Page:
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TEN YEARS ago, give or take a month, an elated Alex Ferguson stood outside the press room at Turin’s Stadio Delle Alpi where his Manchester United side had just played their way into their first Champions League final, beating Juventus 4-3 on aggregate. It was an historic night and Ferguson told the hacks who gathered around him: “This is just fantastic. The fact is if you’re going to get to a Champions League final, you’ve got to beat these big Italian teams.”
Ten years on, one is tempted to suggest the value system of European football has been totally reversed. If you want to get to a Champions League final, you have to beat the “big Premiership teams”. The fact last year’s final between United and Chelsea was an all-Premiership affair only underlines the point.
When Ferguson spoke that night, he was speaking after a decade marked by a remarkable Italian domination of European soccer’s most prestigious club trophy. In the previous 10 years, AC Milan had won the tournament three times (’89, ’90, ’94), whilst Juventus had won it once (’96).
More significantly, Italy had provided the losing finalist on five other occasions (Sampdoria beaten by Barcelona in ’92, Milan by Olympique Marseilles in ’93, and by Ajax in ’95, and Juventus by Borussia Dortmund in ’97 and by Real Madrid in ’98).
Put it another way, just about the only Italian to greet the 1999 Champions League final line-up of United v Bayern Munich with any enthusiasm was Italy’s peerless referee, “bald-pate” Pierluigi Collina. As he prepared to handle that memorable final at the Camp Nou, Collina pointed out he had been precluded from refereeing all but one of the previous 10 finals (Red Star Belgrade v Olympique Marseilles in ’91) because the final had always featured an Italian team.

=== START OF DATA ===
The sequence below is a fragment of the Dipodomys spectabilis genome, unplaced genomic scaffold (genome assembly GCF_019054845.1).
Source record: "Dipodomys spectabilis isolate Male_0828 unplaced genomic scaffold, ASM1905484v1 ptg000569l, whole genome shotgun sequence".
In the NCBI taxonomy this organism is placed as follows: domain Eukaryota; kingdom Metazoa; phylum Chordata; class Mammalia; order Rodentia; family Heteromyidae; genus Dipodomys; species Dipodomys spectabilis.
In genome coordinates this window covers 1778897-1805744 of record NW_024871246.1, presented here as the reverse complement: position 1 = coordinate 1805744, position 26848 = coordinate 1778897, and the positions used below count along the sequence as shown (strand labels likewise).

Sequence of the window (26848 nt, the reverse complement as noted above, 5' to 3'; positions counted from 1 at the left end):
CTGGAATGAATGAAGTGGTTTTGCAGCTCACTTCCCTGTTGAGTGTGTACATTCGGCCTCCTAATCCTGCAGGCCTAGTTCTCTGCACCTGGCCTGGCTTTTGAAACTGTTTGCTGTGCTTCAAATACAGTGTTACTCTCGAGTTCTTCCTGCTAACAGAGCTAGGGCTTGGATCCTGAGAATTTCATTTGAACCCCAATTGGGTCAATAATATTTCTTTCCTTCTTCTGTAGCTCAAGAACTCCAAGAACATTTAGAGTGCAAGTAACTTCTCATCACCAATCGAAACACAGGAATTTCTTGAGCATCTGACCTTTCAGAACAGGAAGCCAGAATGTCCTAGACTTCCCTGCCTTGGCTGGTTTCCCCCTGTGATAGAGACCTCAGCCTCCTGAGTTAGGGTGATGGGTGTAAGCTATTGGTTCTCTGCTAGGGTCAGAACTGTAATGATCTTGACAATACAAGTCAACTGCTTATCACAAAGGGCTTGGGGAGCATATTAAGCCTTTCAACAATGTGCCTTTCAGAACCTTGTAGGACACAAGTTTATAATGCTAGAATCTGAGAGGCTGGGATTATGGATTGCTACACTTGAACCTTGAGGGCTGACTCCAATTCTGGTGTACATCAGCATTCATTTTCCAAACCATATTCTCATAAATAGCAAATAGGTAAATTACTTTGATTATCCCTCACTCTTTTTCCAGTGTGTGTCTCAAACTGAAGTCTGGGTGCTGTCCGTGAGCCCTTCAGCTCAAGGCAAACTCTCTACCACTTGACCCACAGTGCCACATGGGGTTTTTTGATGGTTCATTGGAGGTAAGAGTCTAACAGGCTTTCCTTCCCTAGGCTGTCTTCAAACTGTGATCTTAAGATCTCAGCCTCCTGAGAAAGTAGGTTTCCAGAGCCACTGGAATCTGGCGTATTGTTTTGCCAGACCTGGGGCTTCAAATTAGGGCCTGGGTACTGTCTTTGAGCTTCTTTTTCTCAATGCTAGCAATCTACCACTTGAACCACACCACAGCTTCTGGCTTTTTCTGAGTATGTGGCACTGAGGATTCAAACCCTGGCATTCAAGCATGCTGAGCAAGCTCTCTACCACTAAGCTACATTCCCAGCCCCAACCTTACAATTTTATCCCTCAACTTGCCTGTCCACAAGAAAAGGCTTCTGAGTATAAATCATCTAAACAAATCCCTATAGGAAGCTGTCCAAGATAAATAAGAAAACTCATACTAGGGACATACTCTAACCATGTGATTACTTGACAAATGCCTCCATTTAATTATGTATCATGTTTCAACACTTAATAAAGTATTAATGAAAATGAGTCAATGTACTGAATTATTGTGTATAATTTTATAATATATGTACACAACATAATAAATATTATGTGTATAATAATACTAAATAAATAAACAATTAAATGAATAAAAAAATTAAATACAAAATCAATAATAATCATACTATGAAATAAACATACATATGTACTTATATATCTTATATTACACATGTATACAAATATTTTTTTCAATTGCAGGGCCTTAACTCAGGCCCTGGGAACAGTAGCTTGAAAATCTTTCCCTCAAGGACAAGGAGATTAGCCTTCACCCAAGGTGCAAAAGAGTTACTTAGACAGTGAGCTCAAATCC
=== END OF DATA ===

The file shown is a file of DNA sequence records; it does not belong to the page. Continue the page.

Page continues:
English football historians like to dwell on a supposed “inferiority” complex experienced by the Italian football movement when it comes to England, the “home” of football. Given the above statistics, such a complex may seem unlikely. Yet, the point is justified by the extent to which in its early days Italian football (like many other countries) owed so much to English enthusiasts.
After all, Italy’s oldest club, current side Serie A side Genoa, was originally founded by a group of English merchants and shipping men in 1893 with the very non-Italian name of “Genoa Cricket and Athletic Club”.
AC Milan first saw the light of day in 1899 as the “Milan Cricket and Football Club”. How many Italian cricketers were there in the turn of century Milan? Milan’s first president was called Edwards, whilst amongst his founding partners, there were names like Alison, Barnett, Davies and Nathan. There was, too, a certain Herbert Kilpin from Nottingham, who went on to become the first “star” of Italian football, inspiring Milan to three title wins in the 1900s.
Legend has it Kilpin liked to keep a bottle of Scotch whisky behind a goalpost. If things were not going well, he would resort to a “wee dram” to revive himself and the team. Legend has it, too, he was so enthusiastic about football he left his wedding reception to turn out for Milan in a game in which he broke his nose.
The point is early Italian football clearly owed much to English football. There was, too, a huge gulf in quality between the two countries. Reading FC, by no means the leading English club of the day (they had just finished eighth in the Southern League Division One), underlined the point when touring Italy in 1913. Despite travel problems, in the space of one week, Reading beat not only three leading clubs, Genoa, Milan and Pro-Vercelli, but also the national team, winning 2-0 in Turin.
In many senses, it was not until the 1960s, marked by both AC Milan and Inter Milan twice winning the old Champions Cup, that the ghost of that inferiority complex began to be laid. Two friendly international wins against England – the first ever – in 1973 completed the job.
By the 1990s, thanks in part to the five-year ban of English clubs from European competition, that English superiority was something Italian granddads had to recount to unbelieving grandchildren. When the English clubs returned, post-Hysel, to Europe, they had seemed to Italian eyes like grizzly, arthritic and slightly primitive dinosaurs.